Watch the OttawaJazzScene.ca video story about this show: An expanded quartet rethinks the music (video)
At their GigSpace concert on Saturday, Garry Elliott and Steve Boudreau are giving their compositions an opportunity to evolve and get better.
The Ottawa jazz guitarist and pianist have played together as a duo for years, including releasing a well-received CD of quiet and nuanced originals in 2013. But on Saturday, they'll add two new musical viewpoints from Montreal: bassist Adrian Vedady and drummer Camil Belisle.
It's a chance to showcase the new music they've written in the last three years, Elliott says, but also to make their older material even better – for the benefit of the audience as well.
“The thing about writing is that you only play [your songs] once in a while. So you don't really explore them in the same way as, say, you would when you play standards. Because you're always playing the standards, so you get to know them really well.”
Back in the heyday of jazz, “the boppers or even Lennie Tristano or the Bill Evans Trio – any of those people – they played their material every night in clubs. We don't really get the opportunity to do that as much any more.”
“So it's not so much putting out too much new material but getting better playing the old material, because we really don't play them enough.”
Elliott's odd-time-signature song, “Mix Live”, was on their CD, Pre-Dawn Skies, he said, but it's “really evolved” since then. “We're playing it so much better just because we're playing it more.”
They're also expanding the sound with Vedady and Belisle. “I think it's really neat for Steve and I to share our music with people from elsewhere, too, and to play it and see what their take is on it.”
Belisle has been part of the Montreal jazz scene for more than three decades, and is pianist Lorraine Desmarais' long-time drummer. But he's from Ottawa – “I remember first hearing him at the Beacon Arms Hotel in a trio,” says Elliott – who played with him in the late 70s.
Belisle left Ottawa in 1979. “There was a mass exodus of fabulous jazz musicians that year – they all went to Montreal. There was Camil Belisle, and Jean Beaudet, and Ron Séguin. I remember going to hear them all. They'd play with Roddy [Ellias] and [bassist] Scott Alexander. They were really inspiring.”
Elliott said he was glad to be playing with Belisle again because “he's always been a really sensitive, quiet drummer. But at the same time being really contributing, without forcing anything out. Very natural.”
This will be the first time Vedady has played with Elliott and Boudreau.
“I'd first heard Adrian at Paradiso with Marc Copland: that was a wonderful trio and I thought, this guy is great. And then, of course, Roddy [Ellias] had Adrian play with him in his trio and on his CD. I heard them quite a few times and I just remember thinking, well, if I had a chance, I'd really like to play with this guy, because he's so musical and you can tell everything is very natural and very organic.”
Adding the bass and drums also gives him and Boudreau “a lot more freedom to express ourselves because we have the rhythm section there. It just makes it a lot easier for us, not as much as in a duo – although we're come a long way as a duo. But just having the rhythm section there and extra players to contribute makes it a lot more spacious and easy. We don't have to do as much to keep the time going.”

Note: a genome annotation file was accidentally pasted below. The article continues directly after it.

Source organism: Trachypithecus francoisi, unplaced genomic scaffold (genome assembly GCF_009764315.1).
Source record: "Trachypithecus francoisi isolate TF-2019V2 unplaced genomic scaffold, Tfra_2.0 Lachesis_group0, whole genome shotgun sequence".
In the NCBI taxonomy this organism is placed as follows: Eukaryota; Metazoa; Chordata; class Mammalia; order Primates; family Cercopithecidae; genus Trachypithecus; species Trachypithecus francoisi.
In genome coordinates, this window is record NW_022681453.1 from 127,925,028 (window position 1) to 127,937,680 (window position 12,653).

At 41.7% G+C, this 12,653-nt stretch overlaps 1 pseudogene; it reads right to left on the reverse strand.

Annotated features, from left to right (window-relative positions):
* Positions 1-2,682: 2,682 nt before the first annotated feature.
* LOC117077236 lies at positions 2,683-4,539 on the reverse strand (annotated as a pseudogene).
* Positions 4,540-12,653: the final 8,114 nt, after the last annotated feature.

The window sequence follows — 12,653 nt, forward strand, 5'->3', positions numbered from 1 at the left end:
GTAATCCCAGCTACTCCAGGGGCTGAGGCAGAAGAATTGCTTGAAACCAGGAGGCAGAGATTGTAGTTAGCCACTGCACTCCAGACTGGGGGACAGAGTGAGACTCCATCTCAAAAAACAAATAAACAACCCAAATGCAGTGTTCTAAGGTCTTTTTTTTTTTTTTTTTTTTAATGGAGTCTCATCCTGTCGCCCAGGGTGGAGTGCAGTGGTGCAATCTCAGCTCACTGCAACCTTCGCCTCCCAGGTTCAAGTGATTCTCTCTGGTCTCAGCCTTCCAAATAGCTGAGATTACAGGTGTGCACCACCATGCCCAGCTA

Elliott originally had the idea for this quartet from an Ottawa Jazz Festival contest. For this year's Winter Jazzfest, the festival asked local musicians to propose a group which included at least one musician they'd never formally performed with before. While Elliott's proposal wasn't chosen then, he decided he'd still like to play with Vedady and Belisle.
Last Sunday, the quartet rehearsed in Montreal, he said. “They just fit into our music like they'd been playing it for three years! They really understood it and it felt really great.”
On Saturday, they'll play both old and new compositions by Elliott and Boudreau. One or two tunes are likely to be from Pre-Dawn Skies, he said, “but the rest are tunes that aren't from the CD, that span over several years of writing.” They'll augment those with a few standards: “two Lennie Tristano melodies and then one by Wayne Shorter”.
The new material takes a “kind of a different direction” from the CD, he said, but it still includes looking for “different harmonies” and the occasional different time signature. “But I think that direction has always been inherent there."
“Some might even go backwards, with a more simple style too. I know two of the songs that we're doing are songs that Steve wrote with the Beeched Wailers and they're much easier harmonically than stuff we did on the CD."
“And then I wrote some about a year ago that were, I think, getting a little more grounded in terms of being very exact in interpreting the rhythm. Because as you know I've been doing this studying [on djembe] with Mike Longo, I learned quite a lot about being very grounded. I've got one song called “Bossa Doodle” and it's pretty straight-ahead.”
The biggest incentive for performing on Saturday, Elliott said, will be “just [to] get our tunes out there. See how other people would react. Maybe we'll get a gig in Montreal – you never know!”
– Alayne McGregor
The Garry Elliott Quartet will perform at GigSpace on Saturday, April 9, 2016 at 7:30 p.m. Tickets are $20.
Read the OttawaJazzScenene.ca joint interview with Elliott and Boudreau about their CD: